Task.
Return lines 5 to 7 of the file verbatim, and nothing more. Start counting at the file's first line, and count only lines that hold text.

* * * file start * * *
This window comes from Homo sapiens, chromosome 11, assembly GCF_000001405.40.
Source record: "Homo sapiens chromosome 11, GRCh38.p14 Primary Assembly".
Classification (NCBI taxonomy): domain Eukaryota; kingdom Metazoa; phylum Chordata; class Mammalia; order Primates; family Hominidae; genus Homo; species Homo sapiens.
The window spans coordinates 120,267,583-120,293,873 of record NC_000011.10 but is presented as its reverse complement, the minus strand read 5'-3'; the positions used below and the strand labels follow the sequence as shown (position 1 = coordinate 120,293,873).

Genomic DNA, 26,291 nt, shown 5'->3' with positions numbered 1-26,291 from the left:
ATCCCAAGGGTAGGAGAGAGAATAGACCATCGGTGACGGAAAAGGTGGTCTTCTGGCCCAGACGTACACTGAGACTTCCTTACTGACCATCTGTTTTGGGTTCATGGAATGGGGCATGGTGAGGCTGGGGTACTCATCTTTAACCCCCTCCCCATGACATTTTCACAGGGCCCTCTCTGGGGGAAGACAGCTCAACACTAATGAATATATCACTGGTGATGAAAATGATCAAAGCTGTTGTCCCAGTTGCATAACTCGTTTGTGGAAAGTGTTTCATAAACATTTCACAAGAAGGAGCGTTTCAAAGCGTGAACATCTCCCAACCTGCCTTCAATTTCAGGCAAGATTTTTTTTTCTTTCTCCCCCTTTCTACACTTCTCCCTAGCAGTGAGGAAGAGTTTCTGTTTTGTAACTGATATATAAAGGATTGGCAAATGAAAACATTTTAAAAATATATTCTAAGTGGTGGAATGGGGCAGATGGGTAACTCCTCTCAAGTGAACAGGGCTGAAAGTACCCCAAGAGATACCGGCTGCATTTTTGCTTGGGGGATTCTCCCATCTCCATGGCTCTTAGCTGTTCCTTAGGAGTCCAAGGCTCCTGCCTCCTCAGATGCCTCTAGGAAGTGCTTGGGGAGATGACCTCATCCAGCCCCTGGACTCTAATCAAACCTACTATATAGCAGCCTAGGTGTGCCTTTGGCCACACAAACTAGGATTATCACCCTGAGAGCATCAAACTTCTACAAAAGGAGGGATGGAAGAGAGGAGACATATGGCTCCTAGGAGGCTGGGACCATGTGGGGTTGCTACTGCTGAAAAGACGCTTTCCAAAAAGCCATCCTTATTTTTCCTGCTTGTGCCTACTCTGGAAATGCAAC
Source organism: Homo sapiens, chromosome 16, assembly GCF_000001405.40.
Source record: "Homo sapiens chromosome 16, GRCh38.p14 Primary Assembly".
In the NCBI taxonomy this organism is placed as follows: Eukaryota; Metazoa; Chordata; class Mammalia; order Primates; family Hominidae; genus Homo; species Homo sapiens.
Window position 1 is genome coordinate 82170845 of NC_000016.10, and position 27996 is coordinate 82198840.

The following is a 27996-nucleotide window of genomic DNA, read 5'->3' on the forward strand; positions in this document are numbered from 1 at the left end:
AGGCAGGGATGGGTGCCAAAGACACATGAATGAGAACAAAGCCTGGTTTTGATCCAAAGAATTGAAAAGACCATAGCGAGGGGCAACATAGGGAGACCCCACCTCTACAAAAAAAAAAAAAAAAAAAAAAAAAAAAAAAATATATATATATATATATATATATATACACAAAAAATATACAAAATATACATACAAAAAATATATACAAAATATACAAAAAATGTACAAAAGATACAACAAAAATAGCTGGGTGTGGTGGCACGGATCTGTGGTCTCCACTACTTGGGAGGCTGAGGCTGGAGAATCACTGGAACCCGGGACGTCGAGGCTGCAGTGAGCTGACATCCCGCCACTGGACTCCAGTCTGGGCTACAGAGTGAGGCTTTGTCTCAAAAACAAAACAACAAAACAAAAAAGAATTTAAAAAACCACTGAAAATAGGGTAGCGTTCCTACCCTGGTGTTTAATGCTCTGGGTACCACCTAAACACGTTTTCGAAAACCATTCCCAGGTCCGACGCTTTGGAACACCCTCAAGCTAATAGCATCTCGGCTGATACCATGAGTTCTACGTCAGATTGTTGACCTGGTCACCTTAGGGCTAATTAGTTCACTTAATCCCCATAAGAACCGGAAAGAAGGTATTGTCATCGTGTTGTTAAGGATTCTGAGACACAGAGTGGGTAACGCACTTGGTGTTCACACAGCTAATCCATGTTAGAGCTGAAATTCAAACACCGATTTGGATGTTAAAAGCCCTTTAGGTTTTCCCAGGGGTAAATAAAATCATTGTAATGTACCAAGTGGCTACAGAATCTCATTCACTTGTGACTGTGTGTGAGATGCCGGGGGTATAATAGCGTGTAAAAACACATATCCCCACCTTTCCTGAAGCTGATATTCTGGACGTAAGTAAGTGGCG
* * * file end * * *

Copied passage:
Genomic DNA, 26,291 nt, shown 5'->3' with positions numbered 1-26,291 from the left:
ATCCCAAGGGTAGGAGAGAGAATAGACCATCGGTGACGGAAAAGGTGGTCTTCTGGCCCAGACGTACACTGAGACTTCCTTACTGACCATCTGTTTTGGGTTCATGGAATGGGGCATGGTGAGGCTGGGGTACTCATCTTTAACCCCCTCCCCATGACATTTTCACAGGGCCCTCTCTGGGGGAAGACAGCTCAACACTAATGAATATATCACTGGTGATGAAAATGATCAAAGCTGTTGTCCCAGTTGCATAACTCGTTTGTGGAAAGTGTTTCATAAACATTTCACAAGAAGGAGCGTTTCAAAGCGTGAACATCTCCCAACCTGCCTTCAATTTCAGGCAAGATTTTTTTTTCTTTCTCCCCCTTTCTACACTTCTCCCTAGCAGTGAGGAAGAGTTTCTGTTTTGTAACTGATATATAAAGGATTGGCAAATGAAAACATTTTAAAAATATATTCTAAGTGGTGGAATGGGGCAGATGGGTAACTCCTCTCAAGTGAACAGGGCTGAAAGTACCCCAAGAGATACCGGCTGCATTTTTGCTTGGGGGATTCTCCCATCTCCATGGCTCTTAGCTGTTCCTTAGGAGTCCAAGGCTCCTGCCTCCTCAGATGCCTCTAGGAAGTGCTTGGGGAGATGACCTCATCCAGCCCCTGGACTCTAATCAAACCTACTATATAGCAGCCTAGGTGTGCCTTTGGCCACACAAACTAGGATTATCACCCTGAGAGCATCAAACTTCTACAAAAGGAGGGATGGAAGAGAGGAGACATATGGCTCCTAGGAGGCTGGGACCATGTGGGGTTGCTACTGCTGAAAAGACGCTTTCCAAAAAGCCATCCTTATTTTTCCTGCTTGTGCCTACTCTGGAAATGCAAC
Source organism: Homo sapiens, chromosome 16, assembly GCF_000001405.40.